Residency program helps rural clinics, like Park Rapids and Walker, retain nurse practitioners

Kelsey Stay works primarily at the Walker Clinic in Essentia, but also sees walk-in patients at Park Rapids, mostly on weekends. She started work in April after graduating in May 2020 from the College of St. Scholastica in Duluth with a Doctorate in Nursing Practice.

As of October, Stay has also been one of four nurse practitioners (NPs) in the Essentia Health System participating in a 12-month residency program, in partnership with North Dakota State University.

For Essentia, this is an extension of the healthcare system’s transition to practice program, which helps new NPs and physician assistants move from the classroom to clinical practice.

“As a new graduate, I feel like it’s a very difficult process for a nurse practitioner to go from school to being like, ‘Alright, here are your patients,’ Stay said. “Most nurse practitioners start off as nurses, and you’re used to having almost a menu of – ‘Okay, your patient is in pain. Here are your drug choices; here are your dosage choices. Now, as a nurse practitioner, you prepare this menu.

In response to this, Stay said, “Essentia has been incredibly supportive with this integration system.”

It includes regular visits with an experienced nurse practitioner in Fargo, doctors from the Walker Clinic and his own in-house mentor.

“I’ve never felt so supported, jumping into a new role before. It’s wonderful, ”Stay said. “You can speak to anyone with questions. Everyone is ready to help.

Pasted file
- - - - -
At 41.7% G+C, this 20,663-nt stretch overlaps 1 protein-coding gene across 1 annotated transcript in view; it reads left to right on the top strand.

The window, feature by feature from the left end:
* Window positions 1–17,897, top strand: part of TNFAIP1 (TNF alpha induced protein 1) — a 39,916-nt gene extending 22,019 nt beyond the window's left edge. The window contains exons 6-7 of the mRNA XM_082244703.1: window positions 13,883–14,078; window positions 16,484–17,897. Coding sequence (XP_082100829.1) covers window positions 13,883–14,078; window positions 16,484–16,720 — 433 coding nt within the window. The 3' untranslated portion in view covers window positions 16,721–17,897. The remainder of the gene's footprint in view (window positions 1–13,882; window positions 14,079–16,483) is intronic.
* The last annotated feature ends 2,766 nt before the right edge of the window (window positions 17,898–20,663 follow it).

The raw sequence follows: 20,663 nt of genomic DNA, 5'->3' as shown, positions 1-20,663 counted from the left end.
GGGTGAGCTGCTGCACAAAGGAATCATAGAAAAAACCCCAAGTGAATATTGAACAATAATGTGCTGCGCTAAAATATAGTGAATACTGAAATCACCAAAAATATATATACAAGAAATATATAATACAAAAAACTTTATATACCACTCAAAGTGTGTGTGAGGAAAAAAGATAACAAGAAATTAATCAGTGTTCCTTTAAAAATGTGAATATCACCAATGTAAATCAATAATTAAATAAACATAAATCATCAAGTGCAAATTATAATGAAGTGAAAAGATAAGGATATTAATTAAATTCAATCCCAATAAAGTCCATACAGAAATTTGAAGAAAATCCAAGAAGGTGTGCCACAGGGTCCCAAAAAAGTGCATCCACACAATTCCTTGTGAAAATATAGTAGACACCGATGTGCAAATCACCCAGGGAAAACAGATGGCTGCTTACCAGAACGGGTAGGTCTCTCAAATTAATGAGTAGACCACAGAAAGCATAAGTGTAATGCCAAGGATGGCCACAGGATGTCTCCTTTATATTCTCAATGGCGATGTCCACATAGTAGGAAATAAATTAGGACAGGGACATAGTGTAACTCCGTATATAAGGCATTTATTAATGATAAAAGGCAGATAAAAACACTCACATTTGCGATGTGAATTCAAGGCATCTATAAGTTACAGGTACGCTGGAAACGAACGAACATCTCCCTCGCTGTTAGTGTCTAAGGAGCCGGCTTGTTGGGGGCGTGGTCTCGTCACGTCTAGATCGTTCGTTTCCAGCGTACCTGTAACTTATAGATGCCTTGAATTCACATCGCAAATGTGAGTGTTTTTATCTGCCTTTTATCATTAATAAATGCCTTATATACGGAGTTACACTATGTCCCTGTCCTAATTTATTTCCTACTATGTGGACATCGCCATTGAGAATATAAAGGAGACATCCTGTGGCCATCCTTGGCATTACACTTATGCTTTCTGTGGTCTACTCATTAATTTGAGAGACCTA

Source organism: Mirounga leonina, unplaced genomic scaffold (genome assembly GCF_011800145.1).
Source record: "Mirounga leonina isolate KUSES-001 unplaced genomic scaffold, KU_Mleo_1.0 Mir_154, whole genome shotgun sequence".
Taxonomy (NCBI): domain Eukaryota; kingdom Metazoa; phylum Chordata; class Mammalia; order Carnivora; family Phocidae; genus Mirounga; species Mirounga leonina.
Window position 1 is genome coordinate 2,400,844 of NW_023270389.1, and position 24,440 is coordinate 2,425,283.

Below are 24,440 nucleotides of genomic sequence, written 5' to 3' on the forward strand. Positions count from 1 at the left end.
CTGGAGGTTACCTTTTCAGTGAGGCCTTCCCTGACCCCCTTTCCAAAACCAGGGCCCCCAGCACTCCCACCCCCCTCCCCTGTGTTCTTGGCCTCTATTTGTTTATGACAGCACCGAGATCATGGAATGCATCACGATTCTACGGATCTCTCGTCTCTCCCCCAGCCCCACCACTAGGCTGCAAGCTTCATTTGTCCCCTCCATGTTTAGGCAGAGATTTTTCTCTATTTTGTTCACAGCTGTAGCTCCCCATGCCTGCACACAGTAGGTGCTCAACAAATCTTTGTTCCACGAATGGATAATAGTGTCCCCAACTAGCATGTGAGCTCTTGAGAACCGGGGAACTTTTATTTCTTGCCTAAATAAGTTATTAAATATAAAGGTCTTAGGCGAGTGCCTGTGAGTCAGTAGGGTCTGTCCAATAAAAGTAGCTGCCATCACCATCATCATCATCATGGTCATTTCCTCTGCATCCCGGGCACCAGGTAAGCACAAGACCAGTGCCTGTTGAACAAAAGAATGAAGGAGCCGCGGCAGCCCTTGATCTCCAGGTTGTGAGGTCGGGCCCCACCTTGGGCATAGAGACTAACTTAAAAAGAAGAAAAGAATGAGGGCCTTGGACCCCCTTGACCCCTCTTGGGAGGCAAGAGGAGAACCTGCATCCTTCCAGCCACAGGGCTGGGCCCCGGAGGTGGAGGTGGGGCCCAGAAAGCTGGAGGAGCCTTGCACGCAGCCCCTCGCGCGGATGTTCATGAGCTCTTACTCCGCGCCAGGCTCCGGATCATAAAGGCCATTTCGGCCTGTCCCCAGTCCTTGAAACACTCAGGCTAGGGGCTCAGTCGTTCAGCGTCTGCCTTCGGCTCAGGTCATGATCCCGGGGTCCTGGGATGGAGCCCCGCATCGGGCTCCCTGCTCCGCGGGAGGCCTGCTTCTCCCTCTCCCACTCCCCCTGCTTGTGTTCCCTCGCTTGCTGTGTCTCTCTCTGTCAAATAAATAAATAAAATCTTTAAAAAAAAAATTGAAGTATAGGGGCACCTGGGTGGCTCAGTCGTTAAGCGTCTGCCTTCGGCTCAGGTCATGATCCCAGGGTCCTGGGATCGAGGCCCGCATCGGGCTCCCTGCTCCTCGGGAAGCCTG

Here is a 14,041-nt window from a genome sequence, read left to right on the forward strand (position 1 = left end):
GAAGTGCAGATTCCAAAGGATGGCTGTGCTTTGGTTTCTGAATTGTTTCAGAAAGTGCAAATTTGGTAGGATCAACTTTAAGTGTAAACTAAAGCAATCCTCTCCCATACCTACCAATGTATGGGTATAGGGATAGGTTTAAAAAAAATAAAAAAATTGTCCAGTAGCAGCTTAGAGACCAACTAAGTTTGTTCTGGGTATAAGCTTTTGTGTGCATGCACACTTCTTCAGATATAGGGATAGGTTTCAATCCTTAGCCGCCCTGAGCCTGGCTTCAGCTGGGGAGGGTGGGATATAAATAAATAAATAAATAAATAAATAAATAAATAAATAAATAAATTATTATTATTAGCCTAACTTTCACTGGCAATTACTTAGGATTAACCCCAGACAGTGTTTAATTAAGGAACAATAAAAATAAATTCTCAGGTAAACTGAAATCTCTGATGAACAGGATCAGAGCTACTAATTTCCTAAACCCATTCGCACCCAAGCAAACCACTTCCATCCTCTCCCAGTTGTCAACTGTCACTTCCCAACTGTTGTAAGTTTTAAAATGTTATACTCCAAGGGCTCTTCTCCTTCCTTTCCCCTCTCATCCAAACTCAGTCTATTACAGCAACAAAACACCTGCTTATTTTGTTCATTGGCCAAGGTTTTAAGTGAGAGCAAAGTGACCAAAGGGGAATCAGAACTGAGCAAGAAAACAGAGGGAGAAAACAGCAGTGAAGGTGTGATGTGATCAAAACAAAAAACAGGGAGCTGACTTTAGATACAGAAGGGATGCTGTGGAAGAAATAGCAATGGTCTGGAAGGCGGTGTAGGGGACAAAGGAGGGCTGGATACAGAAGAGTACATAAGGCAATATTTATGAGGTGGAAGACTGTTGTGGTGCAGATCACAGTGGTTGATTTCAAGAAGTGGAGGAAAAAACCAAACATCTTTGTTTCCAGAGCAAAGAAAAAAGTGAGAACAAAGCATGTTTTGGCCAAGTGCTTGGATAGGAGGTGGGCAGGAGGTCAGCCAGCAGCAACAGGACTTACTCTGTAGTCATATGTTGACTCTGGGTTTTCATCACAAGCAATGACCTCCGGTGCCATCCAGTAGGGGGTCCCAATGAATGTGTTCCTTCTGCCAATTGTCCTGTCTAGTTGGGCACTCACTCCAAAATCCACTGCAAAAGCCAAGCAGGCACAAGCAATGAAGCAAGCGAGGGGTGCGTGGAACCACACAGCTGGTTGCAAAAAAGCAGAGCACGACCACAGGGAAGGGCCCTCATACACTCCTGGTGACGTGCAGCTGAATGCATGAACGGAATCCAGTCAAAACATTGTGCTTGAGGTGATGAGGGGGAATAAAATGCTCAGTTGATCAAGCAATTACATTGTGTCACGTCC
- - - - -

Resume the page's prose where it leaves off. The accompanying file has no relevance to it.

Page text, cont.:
Focus on the rural

Added to this is the residency program, funded by the NDSU School of Nursing, which three years ago received an advanced nursing nurse practitioner residency grant of $ 1.575 million over four years through of the Health Resources Services Administration.

Dr Mykell Barnacle, residency program director and DNP faculty member at the NDSU School of Nursing, said it doesn’t matter whether residents are NDSU graduates; in fact, none of this year’s NP residents are.

Barnacle said he initially decided to partner exclusively with the Essentia health system as part of the school’s focus on rural health care.

“We wanted to work with a specific organization to make the opportunities more transparent,” said Dr. Dean Gross, residency program coordinator and NP program director at NDSU. “It also eliminated us from the selection process”, meaning that Essentia chooses the candidates.

Over the past decade, Gross and Barnacle have worked to change the mission of the NDSU School of Nursing to focus on rural practice.

“We found that unless a person was born in a rural community and had family there, they didn’t really go back unless they had been exposed to that rural community,” Gross said. “We worked together to encourage our nurse practitioners to travel to rural areas and complete their clinical placements there.

More support needed

Barnacle said the school recognizes the complexity of the NP’s role and the difficulty of transitioning to a rural area, where a new graduate may not have as many supports to lean on as in an urban clinic.

“It’s a great transition anywhere,” she said. “There is certainly a lot of responsibility with the transition from the role of student to provider. “

This is especially true in rural areas, Barnacle noted. “Typically, rural providers have a very broad scope of practice, so they deal with people who might be referred to a specialist in a more urban area. They do a lot more procedures than people in urban areas.

For example, rural patients may not want to travel two hours to have a nail removed. “It’s really becoming a customer service issue,” Barnacle said. So instead of sending them to a specialist, rural PIs need to develop a wider range of skills.

As part of the residency program, the NDSU offers training, such as a two-day procedural workshop at Baxter, where “they do everything from splinting to advanced suturing techniques and, as I said, said, at nail removal, ”Barnacle said.

They also have an in-person emergency preparedness simulation and other hands-on day-long activities, as well as virtual meetings and webinars. The grant also covers the travel costs of residents to clinical placements in specialized practices.